IV. The use and application of this, v. 5, 6. 1. All that had any dependence upon, or correspondence with, Egypt and Ethiopia, should now be ashamed of them, and afraid of having any thing to do with them. Those countries that were in danger of being overrun by the Assyrians expected that Tirhakah, king of Ethiopia, with his numerous forces, would put a stop to the progress of their victorious arms, and be a barrier to his neighbours; and with yet more assurance they gloried that Egypt, a kingdom so famous for policy and prowess, would do their business, would oblige them to raise the siege of Ashdod and retire with precipitation. But, instead of this, by attempting to oppose the king of Assyria they did but expose themselves and make their country a prey to him. Hereupon all about them were ashamed that ever they promised themselves any advantage from two such weak and cowardly nations, and were more afraid now than ever they were of the growing greatness of the king of Assyria, before whom Egypt and Ethiopia proved but as briers and thorns put to stop a consuming fire, which do but make it burn the more strongly. Note, Those who make any creature their expectation and glory, and so put it in the place of God, will sooner or later be ashamed of it, and their disappointment in it will but increase their fear. See Ezekiel 29:6, 7. 2. The Jews in particular should be convinced of their folly in resting upon such broken reeds, and should despair of any relief from them (v. 6): The inhabitants of this isle (the land of Judah, situated upon the sea, though not surrounded by it), of this country (so the margin); every one shall now have his eyes opened, and shall say, “Behold, such is our expectation, so vain, so foolish, and this is that which it will come to. We have fled for help to the Egyptians and Ethiopians, and have hoped by them to be delivered from the king of Assyria; but, now that they are broken thus, how shall we escape, that are not able to bring such armies into the field as they did?” Note, (1.) Those that confide in creatures will be disappointed, and will be made ashamed of their confidence; for vain is the help of man, and in vain is salvation hoped for from the hills or the height and multitude of the mountains. (2.) Disappointment in creature confidences, instead of driving us to despair, as here (how shall we escape?), should drive us to God; for, if we flee to him for help, our expectation shall not be frustrated.

Calvin’s Commentary

Isaiah 20:1-6

1. In the year that Tartan came unto Ashdod, (when Sargon the king of Assyria sent him,) and fought against Ashdod, and took it;

1. Anno quo venit Thartan in Asdod, cum misisset eum Sargon rex Assyri?, oppugnassetque Asdod, et cepisset;

2. At the same time spake the Lord by Isaiah the son Amoz, saying, Go and loose the sackcloth from off thy loins, and put off thy shoe from thy foot. And he did so, walking naked and barefoot.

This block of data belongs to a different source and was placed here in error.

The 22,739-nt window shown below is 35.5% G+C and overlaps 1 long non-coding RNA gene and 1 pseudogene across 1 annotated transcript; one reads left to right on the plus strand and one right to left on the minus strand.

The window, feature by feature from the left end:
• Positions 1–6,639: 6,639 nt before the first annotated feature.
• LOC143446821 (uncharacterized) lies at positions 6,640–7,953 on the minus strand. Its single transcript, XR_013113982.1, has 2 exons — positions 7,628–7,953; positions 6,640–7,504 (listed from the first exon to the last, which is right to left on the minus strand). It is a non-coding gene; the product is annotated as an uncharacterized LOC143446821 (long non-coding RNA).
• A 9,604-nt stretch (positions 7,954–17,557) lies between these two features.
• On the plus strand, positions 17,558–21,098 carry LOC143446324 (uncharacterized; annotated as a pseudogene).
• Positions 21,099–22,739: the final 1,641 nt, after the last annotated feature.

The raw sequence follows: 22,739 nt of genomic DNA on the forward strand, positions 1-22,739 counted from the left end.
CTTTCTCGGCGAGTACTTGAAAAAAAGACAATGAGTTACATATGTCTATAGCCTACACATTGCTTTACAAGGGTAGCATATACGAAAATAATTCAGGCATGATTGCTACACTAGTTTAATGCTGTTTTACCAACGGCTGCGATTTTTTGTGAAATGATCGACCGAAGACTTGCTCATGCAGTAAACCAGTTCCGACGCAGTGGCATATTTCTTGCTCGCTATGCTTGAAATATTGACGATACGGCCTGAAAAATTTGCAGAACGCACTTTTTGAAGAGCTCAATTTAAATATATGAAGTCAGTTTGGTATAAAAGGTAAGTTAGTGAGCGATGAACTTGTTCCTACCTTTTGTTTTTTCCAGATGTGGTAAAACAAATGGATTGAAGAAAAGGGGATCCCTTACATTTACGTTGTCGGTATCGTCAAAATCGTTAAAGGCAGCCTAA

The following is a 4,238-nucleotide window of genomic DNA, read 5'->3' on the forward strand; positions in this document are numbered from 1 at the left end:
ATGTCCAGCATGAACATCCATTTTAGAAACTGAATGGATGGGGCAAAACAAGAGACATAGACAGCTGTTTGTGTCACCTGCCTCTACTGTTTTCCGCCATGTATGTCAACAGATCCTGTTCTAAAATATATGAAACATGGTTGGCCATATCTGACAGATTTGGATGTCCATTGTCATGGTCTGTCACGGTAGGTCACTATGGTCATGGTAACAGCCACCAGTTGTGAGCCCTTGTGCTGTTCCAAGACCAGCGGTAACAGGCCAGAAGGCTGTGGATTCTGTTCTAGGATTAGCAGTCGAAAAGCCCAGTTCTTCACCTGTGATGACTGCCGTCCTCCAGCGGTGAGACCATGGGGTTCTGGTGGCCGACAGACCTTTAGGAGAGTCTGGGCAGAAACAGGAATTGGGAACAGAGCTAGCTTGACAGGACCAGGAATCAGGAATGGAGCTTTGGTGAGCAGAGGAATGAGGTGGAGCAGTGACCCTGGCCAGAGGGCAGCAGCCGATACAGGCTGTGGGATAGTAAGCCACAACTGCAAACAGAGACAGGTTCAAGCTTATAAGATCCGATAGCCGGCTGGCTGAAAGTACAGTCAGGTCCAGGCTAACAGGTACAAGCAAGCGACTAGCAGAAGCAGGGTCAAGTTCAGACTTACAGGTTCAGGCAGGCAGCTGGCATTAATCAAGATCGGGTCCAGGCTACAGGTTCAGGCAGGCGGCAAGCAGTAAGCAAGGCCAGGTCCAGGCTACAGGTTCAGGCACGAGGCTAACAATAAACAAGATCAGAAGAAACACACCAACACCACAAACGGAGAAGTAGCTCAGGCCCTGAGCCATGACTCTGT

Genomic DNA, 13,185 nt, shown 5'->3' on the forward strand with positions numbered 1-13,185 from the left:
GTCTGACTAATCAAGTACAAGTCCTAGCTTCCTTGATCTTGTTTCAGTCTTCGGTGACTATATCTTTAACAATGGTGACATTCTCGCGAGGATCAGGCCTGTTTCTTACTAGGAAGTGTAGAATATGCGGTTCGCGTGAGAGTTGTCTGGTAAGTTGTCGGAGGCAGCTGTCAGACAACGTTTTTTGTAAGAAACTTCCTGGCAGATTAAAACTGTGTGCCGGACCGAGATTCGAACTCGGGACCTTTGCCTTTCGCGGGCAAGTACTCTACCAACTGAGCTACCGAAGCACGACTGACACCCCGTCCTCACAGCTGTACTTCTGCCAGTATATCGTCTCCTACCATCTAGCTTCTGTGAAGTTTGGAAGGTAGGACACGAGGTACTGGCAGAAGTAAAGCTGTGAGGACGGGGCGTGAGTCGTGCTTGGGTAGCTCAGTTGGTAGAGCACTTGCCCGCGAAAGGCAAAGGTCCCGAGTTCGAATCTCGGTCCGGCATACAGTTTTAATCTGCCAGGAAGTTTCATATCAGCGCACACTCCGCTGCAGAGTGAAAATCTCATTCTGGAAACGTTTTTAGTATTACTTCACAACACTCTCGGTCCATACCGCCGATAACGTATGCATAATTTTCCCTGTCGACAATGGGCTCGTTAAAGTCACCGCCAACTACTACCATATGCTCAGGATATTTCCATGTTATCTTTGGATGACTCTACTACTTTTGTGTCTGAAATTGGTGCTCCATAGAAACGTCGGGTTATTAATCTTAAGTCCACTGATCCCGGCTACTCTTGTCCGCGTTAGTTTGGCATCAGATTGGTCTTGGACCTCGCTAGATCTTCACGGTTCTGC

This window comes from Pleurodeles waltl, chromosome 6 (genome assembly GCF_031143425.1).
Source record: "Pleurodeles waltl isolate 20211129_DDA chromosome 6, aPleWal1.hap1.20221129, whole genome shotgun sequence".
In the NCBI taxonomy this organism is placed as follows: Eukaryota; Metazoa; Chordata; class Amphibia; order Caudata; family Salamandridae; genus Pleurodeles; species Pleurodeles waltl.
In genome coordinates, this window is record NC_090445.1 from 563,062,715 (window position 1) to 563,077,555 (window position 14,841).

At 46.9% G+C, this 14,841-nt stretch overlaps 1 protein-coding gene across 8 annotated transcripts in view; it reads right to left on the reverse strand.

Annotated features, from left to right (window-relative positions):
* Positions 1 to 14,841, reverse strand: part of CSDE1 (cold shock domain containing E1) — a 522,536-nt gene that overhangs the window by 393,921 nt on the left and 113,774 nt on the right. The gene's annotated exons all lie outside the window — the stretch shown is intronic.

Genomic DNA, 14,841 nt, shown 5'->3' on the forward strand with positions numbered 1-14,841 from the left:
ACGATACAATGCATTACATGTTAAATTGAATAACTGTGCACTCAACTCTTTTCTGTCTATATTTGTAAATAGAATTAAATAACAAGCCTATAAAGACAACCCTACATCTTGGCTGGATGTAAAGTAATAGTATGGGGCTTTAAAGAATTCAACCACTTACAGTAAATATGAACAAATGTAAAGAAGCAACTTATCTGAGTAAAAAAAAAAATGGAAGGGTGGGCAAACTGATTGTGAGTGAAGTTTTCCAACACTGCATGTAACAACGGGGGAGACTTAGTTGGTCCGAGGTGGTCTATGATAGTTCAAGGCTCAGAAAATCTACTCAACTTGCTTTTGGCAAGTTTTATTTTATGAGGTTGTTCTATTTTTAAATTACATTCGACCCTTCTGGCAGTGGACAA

2. Tempore illo, inquam, loquutus est Iehova iu manu Isai? filii Amoz, dicendo: Vade et solve saccum de lumbis tuis, et calceamentum tuum exrahe de pede tuo; fecitque sic, ambulans nudus et discalceatus.

3. And the Lord said, Like as my servant Isaiah hath walked naked and barefoot three years for a sign and wonder upon Egypt and upon Ethiopia;

3. Et dixit Iehova: Sicut ambulavit servus meus Isaias nudus et discalceatus tribus annis, signum et portentum super ?gypto et Ethiopia;

4. So shall the king of Assyria lead away the Egyptians prisoners, and the Ethiopians captives, young and old, naked and barefoot, even with their buttocks uncovered, to the shame of Egypt.

4. Ita abducet rex Assur captivitatem ?gypti, et transmigrationem ?thiopi? juvenum et senum, nudam et discalceatam, et discoopertos natibus in ignominiam ?gypti.

5. And they shall be afraid and ashamed of Ethiopia their expectation, and of Egypt their glory.

5. Et timebunt, et pudefient ab ?thiopia respectu suo, et ab ?gypto gloriatione (vel, pulchritudine) sua.

6. And the inhabitant of this isle shall say in that day, Behold, such is our expectation, whither we flee for help to be delivered from the king of Assyria: and how shall we escape?

6. Dicetque incola insul? hujus in die illa; Ecce, quomodo habeat respectus noster, quo confugimus auxilii causa, ut liberemur a facie regis Assur; et quomodo effugiemus nos?

1. In the year that Tartan came to Ashdod. In the preceding chapter Isaiah prophesied about the calamity which threatened Egypt, and at the same time promised to it the mercy of God. He now introduces the same subject, and shews that Israel will be put to shame by this chastisement of the Egyptians, because they placed their confidence in Egypt. He now joins Ethiopia, which makes it probable that the Ethiopians were leagued with the Egyptians, as I have formerly remarked, and as we shall see again at the thirty-seventh chapter.